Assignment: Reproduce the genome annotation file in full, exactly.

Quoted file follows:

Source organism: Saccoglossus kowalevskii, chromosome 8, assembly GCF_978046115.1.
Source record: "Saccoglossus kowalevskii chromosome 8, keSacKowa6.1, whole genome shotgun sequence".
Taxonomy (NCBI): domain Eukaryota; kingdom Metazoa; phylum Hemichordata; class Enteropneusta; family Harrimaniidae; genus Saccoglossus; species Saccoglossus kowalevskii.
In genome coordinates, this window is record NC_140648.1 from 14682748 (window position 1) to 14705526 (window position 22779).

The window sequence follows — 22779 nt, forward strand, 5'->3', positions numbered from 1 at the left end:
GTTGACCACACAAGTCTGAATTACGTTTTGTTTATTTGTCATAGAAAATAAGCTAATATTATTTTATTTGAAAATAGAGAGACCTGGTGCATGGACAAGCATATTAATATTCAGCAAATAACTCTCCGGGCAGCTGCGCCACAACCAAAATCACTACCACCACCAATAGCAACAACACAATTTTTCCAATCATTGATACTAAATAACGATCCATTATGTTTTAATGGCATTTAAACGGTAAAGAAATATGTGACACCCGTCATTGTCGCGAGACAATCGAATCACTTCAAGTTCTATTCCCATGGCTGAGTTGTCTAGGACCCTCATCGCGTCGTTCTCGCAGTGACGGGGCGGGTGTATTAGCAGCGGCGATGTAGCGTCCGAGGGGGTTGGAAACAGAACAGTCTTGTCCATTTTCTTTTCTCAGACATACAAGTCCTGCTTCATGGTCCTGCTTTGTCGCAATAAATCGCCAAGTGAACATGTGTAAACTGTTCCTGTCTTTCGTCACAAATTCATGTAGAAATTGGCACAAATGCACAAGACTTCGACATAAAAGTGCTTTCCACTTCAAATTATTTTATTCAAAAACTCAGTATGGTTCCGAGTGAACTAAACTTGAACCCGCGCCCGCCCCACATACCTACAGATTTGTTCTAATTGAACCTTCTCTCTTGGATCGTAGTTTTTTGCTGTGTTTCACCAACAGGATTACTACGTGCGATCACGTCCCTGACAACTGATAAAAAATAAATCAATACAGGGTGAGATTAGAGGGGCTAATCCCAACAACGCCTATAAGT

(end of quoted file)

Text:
Source organism: Saccoglossus kowalevskii, chromosome 8, assembly GCF_978046115.1.
Source record: "Saccoglossus kowalevskii chromosome 8, keSacKowa6.1, whole genome shotgun sequence".
Taxonomy (NCBI): domain Eukaryota; kingdom Metazoa; phylum Hemichordata; class Enteropneusta; family Harrimaniidae; genus Saccoglossus; species Saccoglossus kowalevskii.
In genome coordinates, this window is record NC_140648.1 from 14682748 (window position 1) to 14705526 (window position 22779).

The window sequence follows — 22779 nt, forward strand, 5'->3', positions numbered from 1 at the left end:
GTTGACCACACAAGTCTGAATTACGTTTTGTTTATTTGTCATAGAAAATAAGCTAATATTATTTTATTTGAAAATAGAGAGACCTGGTGCATGGACAAGCATATTAATATTCAGCAAATAACTCTCCGGGCAGCTGCGCCACAACCAAAATCACTACCACCACCAATAGCAACAACACAATTTTTCCAATCATTGATACTAAATAACGATCCATTATGTTTTAATGGCATTTAAACGGTAAAGAAATATGTGACACCCGTCATTGTCGCGAGACAATCGAATCACTTCAAGTTCTATTCCCATGGCTGAGTTGTCTAGGACCCTCATCGCGTCGTTCTCGCAGTGACGGGGCGGGTGTATTAGCAGCGGCGATGTAGCGTCCGAGGGGGTTGGAAACAGAACAGTCTTGTCCATTTTCTTTTCTCAGACATACAAGTCCTGCTTCATGGTCCTGCTTTGTCGCAATAAATCGCCAAGTGAACATGTGTAAACTGTTCCTGTCTTTCGTCACAAATTCATGTAGAAATTGGCACAAATGCACAAGACTTCGACATAAAAGTGCTTTCCACTTCAAATTATTTTATTCAAAAACTCAGTATGGTTCCGAGTGAACTAAACTTGAACCCGCGCCCGCCCCACATACCTACAGATTTGTTCTAATTGAACCTTCTCTCTTGGATCGTAGTTTTTTGCTGTGTTTCACCAACAGGATTACTACGTGCGATCACGTCCCTGACAACTGATAAAAAATAAATCAATACAGGGTGAGATTAGAGGGGCTAATCCCAACAACGCCTATAAGT